(NEW YORK) -- When Brett Peaks, a former college baseball player and lawyer, was only 28 years old, he began to notice that his legs were "tired and achy" after he would exercise.
"Then I started to notice the veins in both legs got progressively worse," said Peaks, now 35, who now runs a dental office in Nashville, Tenn., with his wife Anne. "They were very noticeable."
He was surprised to learn that even though he was young and male, he had varicose veins, a condition that had afflicted his grandmother.
Peak's story busts a lot of myths about varicose veins: They don't just affect women; they can trigger medical problems, not just embarrassment; and treatment, unlike the past, is painless and relatively easy.
More than 40 million Americans suffer from varicose veins and, surprisingly, 25 percent of them are men. As in Peaks' case, the condition tends to run in families.
These swollen, twisted veins appear just under the surface of the skin. Usually they occur on the legs, but can also form in other parts of the body.
As unsightly as they are, varicose veins are not just a cosmetic problem. Not only are they painful and can impede a person's ability to walk or run, but they can also cause more medical issues. According to the National Institutes of Health, varicose veins can lead to skin ulcers and even blood clots, if left untreated.
Veins are blood vessels that carry blood from the body's tissues to the heart, up from the legs. But in varicose veins, the valve malfunctions and blood tends to flow backward, swelling the vein and pooling in the leg.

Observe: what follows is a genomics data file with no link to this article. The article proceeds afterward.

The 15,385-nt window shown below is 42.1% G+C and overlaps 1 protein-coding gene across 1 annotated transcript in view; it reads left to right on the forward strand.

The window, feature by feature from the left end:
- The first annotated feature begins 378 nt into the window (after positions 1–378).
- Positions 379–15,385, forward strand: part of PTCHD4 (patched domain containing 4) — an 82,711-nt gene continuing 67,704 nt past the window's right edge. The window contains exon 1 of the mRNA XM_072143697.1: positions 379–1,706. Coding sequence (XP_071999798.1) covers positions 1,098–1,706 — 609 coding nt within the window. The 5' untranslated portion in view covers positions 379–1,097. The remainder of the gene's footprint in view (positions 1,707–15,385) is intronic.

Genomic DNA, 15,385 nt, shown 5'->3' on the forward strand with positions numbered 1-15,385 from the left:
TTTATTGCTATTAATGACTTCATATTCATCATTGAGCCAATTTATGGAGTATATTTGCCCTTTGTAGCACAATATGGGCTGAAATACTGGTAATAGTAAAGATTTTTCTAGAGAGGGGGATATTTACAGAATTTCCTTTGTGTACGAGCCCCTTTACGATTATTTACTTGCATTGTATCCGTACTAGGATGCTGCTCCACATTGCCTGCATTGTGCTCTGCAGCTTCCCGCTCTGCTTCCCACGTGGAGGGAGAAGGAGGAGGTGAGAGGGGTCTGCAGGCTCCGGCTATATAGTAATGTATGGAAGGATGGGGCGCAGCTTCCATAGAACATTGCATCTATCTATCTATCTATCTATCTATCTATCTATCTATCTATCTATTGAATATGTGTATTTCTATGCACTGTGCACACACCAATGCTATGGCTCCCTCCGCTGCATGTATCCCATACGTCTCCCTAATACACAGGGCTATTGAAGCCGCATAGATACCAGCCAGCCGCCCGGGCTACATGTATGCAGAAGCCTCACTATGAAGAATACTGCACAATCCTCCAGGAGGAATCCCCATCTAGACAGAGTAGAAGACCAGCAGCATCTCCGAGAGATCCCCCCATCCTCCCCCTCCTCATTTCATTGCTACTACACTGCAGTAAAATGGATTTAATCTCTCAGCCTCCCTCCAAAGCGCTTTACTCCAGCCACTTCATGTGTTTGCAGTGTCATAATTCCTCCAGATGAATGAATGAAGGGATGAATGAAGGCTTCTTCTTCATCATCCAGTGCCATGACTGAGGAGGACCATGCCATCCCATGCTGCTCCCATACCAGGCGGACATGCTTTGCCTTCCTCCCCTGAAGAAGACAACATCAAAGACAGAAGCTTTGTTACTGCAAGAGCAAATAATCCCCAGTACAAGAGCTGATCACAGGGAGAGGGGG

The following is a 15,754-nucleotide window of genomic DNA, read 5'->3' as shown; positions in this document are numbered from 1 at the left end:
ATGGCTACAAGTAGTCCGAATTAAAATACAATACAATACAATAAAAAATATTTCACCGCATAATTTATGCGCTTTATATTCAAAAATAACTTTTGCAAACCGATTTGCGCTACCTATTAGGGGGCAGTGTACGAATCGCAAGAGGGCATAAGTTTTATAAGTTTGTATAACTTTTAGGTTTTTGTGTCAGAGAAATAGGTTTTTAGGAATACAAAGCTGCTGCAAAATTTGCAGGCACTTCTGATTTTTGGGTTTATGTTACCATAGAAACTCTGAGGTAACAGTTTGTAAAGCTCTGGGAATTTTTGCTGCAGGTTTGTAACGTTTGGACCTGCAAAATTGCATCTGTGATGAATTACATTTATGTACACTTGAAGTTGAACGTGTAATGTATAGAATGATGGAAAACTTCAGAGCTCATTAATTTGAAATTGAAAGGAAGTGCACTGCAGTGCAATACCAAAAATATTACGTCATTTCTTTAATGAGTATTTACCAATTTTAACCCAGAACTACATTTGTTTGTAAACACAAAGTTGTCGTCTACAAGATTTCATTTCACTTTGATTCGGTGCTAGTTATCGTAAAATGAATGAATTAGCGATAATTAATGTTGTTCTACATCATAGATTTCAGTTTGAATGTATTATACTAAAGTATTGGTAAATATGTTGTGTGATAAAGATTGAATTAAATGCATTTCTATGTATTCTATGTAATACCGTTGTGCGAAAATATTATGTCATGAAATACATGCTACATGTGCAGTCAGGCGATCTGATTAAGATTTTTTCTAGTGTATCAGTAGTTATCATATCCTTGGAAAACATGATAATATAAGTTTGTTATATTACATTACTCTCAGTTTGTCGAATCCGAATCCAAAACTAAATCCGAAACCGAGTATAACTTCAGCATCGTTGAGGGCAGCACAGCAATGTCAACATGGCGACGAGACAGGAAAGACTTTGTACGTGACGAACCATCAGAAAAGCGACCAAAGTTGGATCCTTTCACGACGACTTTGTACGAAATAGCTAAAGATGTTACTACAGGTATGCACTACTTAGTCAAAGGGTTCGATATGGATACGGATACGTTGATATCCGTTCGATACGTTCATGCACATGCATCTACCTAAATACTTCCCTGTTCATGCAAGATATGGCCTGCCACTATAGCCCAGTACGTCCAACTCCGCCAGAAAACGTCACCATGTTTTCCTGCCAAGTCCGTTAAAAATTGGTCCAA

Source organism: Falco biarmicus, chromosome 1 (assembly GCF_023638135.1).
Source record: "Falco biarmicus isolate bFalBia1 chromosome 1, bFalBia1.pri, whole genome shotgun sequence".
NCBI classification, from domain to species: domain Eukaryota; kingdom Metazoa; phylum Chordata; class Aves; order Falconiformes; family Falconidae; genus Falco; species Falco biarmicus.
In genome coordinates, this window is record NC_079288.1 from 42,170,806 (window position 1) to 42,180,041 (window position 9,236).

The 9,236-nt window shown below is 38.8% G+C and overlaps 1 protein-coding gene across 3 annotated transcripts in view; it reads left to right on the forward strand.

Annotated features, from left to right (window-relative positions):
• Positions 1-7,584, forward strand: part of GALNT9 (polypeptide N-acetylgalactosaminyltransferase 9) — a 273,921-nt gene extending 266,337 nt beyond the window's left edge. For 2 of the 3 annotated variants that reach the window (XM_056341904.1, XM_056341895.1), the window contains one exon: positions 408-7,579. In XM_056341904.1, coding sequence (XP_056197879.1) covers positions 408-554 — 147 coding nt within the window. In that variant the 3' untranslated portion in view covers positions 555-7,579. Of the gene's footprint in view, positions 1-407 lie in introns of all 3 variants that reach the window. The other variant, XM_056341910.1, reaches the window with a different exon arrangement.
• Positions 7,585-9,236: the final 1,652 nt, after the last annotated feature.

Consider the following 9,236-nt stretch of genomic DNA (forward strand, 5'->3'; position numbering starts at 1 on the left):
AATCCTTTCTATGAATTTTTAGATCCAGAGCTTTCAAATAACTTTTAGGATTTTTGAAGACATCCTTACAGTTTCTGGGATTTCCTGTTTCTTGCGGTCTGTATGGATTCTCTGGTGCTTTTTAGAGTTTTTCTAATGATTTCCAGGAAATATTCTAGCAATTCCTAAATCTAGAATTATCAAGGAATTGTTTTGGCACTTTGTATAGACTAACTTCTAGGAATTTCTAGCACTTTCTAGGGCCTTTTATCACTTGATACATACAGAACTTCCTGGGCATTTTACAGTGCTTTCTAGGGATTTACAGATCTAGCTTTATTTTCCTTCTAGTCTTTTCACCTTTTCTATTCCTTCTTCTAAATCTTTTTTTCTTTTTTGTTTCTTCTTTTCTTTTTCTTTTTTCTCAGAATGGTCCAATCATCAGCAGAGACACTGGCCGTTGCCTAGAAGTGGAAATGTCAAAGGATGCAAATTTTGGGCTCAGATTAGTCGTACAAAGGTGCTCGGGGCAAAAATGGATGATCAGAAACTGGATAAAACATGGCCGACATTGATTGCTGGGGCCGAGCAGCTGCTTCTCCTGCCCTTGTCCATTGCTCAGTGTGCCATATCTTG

Peaks didn't seek treatment right away. Doctors say men are more reluctant to seek medical help in general, especially if they think it will take time away from work and recreational activities.
But eventually, fed up with the pain, Peaks sought out a new treatment: a jacket-tipped laser fiber that seals the varicose vein from the inside, preventing the backward flow of blood. And the procedure comes with no bruising or pain.
On April 23, Peaks saw Dr. Thomas Cunningham of Vein Clinics of America, one of the early adopters of a new laser procedure approved by the Food and Drug Administration last summer -- VenaCure 1470.
Cunningham uses ultrasound to see the vein and guide the procedure in his Brentwood, Tenn., clinic. Peaks was numbed with a local anesthetic and a tube was fed into the vein like an IV. Then a small fiber optic laser was inserted and numbing fluid was put around the vein. The fluid helps absorb the heat of the laser as it closes the vein and compresses it to get a good seal.
Varicose veins are like tree trunks, according to Cunningham. After treating the "trunks," he uses an image-guided procedure on the "branches," injecting a foam liquid and air to form soap-like bubbles to chemically seal the veins.
A simple shield at the end of the laser fiber keeps the laser off the vein walls so the vein cannot be accidentally poked or burned.
Cunningham said the new procedure has a 98 percent success rate.
Copyright 2012 ABC News Radio